page of CRCs you have hundreds of data pages which no longer have good
CRCs.

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Re: Page Checksums

Robert Haas
In reply to this post by Stephen Frost
On Mon, Dec 19, 2011 at 9:14 AM, Stephen Frost <[hidden email]> wrote:

> * Aidan Van Dyk ([hidden email]) wrote:
>> But the scary part is you don't know how long *ago* the crash was.
>> Because a hint-bit-only change w/ a torn-page is a "non event" in
>> PostgreSQL *DESIGN*, on crash recovery, it doesn't do anything to try
>> and "scrub" every page in the database.
>
> Fair enough, but, could we distinguish these two cases?  In other words,
> would it be possible to detect if a page was torn due to a 'traditional'
> crash and not complain in that case, but complain if there's a CRC
> failure and it *doesn't* look like a torn page?

No.

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Re: Page Checksums

David Fetter
On Mon, Dec 19, 2011 at 09:34:51AM -0500, Robert Haas wrote:

> On Mon, Dec 19, 2011 at 9:14 AM, Stephen Frost <[hidden email]> wrote:
> > * Aidan Van Dyk ([hidden email]) wrote:
> >> But the scary part is you don't know how long *ago* the crash was.
> >> Because a hint-bit-only change w/ a torn-page is a "non event" in
> >> PostgreSQL *DESIGN*, on crash recovery, it doesn't do anything to try
> >> and "scrub" every page in the database.
> >
> > Fair enough, but, could we distinguish these two cases?  In other words,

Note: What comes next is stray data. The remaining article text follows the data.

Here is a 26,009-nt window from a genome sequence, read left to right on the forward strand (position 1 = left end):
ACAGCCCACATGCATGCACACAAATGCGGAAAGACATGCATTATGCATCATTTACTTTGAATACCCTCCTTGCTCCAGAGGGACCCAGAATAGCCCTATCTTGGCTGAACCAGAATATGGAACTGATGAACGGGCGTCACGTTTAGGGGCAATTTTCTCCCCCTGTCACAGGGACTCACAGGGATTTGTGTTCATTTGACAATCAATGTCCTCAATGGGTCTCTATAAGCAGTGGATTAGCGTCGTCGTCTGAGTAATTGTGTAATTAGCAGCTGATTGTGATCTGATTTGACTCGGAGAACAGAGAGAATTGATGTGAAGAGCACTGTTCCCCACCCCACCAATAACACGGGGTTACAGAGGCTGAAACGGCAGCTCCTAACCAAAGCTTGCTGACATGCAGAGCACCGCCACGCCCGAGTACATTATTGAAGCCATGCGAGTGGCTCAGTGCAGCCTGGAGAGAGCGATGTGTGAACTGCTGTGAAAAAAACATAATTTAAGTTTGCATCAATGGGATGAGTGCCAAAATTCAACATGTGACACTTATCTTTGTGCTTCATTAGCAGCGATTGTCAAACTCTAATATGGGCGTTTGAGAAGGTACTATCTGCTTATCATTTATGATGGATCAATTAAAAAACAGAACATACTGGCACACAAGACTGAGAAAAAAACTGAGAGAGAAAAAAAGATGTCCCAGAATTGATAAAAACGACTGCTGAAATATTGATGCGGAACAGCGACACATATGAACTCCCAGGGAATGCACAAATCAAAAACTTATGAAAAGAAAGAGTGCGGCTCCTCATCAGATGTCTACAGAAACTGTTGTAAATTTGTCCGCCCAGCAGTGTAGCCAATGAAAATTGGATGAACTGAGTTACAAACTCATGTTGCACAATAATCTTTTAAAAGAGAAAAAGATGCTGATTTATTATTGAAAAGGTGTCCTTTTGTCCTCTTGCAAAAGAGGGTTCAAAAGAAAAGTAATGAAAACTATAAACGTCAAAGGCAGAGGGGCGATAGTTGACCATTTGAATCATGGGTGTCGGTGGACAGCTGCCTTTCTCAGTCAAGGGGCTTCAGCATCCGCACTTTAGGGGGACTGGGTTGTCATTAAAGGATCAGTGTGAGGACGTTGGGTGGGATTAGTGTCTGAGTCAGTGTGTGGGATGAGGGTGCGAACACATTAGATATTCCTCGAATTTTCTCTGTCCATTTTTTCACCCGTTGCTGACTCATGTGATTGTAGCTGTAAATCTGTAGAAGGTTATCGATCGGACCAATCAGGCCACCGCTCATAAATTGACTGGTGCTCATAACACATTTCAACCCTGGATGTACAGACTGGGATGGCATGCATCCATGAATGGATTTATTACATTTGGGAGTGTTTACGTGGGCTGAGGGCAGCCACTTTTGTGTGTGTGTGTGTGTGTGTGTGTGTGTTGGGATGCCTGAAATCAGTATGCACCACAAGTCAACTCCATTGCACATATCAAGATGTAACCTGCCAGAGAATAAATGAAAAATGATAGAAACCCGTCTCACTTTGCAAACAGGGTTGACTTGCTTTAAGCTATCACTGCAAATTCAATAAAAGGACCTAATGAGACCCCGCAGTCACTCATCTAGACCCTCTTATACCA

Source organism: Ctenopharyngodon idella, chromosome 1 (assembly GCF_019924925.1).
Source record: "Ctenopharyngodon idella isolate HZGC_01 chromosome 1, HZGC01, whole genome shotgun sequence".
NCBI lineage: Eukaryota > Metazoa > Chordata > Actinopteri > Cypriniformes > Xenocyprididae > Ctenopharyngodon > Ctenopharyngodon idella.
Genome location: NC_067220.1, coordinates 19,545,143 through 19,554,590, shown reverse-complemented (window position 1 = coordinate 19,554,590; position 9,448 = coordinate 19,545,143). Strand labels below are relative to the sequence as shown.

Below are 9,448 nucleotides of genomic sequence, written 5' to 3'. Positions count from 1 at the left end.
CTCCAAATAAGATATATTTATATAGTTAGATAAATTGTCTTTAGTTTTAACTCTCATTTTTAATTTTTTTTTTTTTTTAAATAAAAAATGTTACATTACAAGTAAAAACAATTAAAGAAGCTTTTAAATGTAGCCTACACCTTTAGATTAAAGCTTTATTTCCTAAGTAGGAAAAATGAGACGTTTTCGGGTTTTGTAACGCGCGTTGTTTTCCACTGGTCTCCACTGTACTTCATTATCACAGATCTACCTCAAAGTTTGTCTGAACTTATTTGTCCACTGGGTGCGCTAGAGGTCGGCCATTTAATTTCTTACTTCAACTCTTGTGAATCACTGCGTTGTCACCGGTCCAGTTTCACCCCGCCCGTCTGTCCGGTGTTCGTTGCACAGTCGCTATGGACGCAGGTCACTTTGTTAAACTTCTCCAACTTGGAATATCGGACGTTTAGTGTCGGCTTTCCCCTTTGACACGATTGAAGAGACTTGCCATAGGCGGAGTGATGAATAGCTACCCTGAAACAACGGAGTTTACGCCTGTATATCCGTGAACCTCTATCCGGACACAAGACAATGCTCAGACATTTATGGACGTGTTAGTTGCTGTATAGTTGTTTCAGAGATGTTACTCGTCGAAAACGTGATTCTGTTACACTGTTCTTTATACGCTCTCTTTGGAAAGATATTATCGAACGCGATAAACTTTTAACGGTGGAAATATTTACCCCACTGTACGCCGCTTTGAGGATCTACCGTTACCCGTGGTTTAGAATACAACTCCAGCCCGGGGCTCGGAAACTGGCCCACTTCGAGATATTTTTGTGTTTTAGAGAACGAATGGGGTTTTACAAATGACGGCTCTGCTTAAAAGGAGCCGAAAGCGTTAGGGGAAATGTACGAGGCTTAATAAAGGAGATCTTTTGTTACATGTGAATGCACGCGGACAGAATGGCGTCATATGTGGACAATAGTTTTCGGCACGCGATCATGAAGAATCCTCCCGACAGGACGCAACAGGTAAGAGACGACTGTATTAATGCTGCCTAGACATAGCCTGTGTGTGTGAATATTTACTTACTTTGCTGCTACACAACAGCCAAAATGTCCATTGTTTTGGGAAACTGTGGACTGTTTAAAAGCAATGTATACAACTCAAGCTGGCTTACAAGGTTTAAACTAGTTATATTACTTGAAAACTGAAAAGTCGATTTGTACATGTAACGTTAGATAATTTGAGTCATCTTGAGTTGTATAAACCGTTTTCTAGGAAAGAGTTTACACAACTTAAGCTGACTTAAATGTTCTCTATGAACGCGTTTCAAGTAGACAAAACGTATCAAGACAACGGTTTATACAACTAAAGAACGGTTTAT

> > would it be possible to detect if a page was torn due to a 'traditional'
> > crash and not complain in that case, but complain if there's a CRC
> > failure and it *doesn't* look like a torn page?
>
> No.

Would you be so kind as to elucidate this a bit?

Cheers,
David.
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Re: Page Checksums

Andres Freund
In reply to this post by Alvaro Herrera-7
On Monday, December 19, 2011 03:33:22 PM Alvaro Herrera wrote:

> Excerpts from Stephen Frost's message of lun dic 19 11:18:21 -0300 2011:
> > * Aidan Van Dyk ([hidden email]) wrote:
> > > #) Anybody investigated putting the CRC in a relation fork, but not
> > > right in the data block?  If the CRC contains a timestamp, and is WAL
> > > logged before the write, at least on reading a block with a wrong
> > > checksum, if a warning is emitted, the timestamp could be looked at by
> > > whoever is reading the warning and know tht the block was written
> > > shortly before the crash $X $PERIODS ago....
> >
> > I do like the idea of putting the CRC info in a relation fork, if it can
> > be made to work decently, as we might be able to then support it on a
> > per-relation basis, and maybe even avoid the on-disk format change..
> >
> > Of course, I'm sure there's all kinds of problems with that approach,
> > but it might be worth some thinking about.
>
> I think the main objection to that idea was that if you lose a single
> page of CRCs you have hundreds of data pages which no longer have good
> CRCs.
Which I find a pretty non-argument because there is lots of SPOF data in a
cluster (WAL, control record) anyway...
If recent data starts to fail you have to restore from backup anyway.


Andres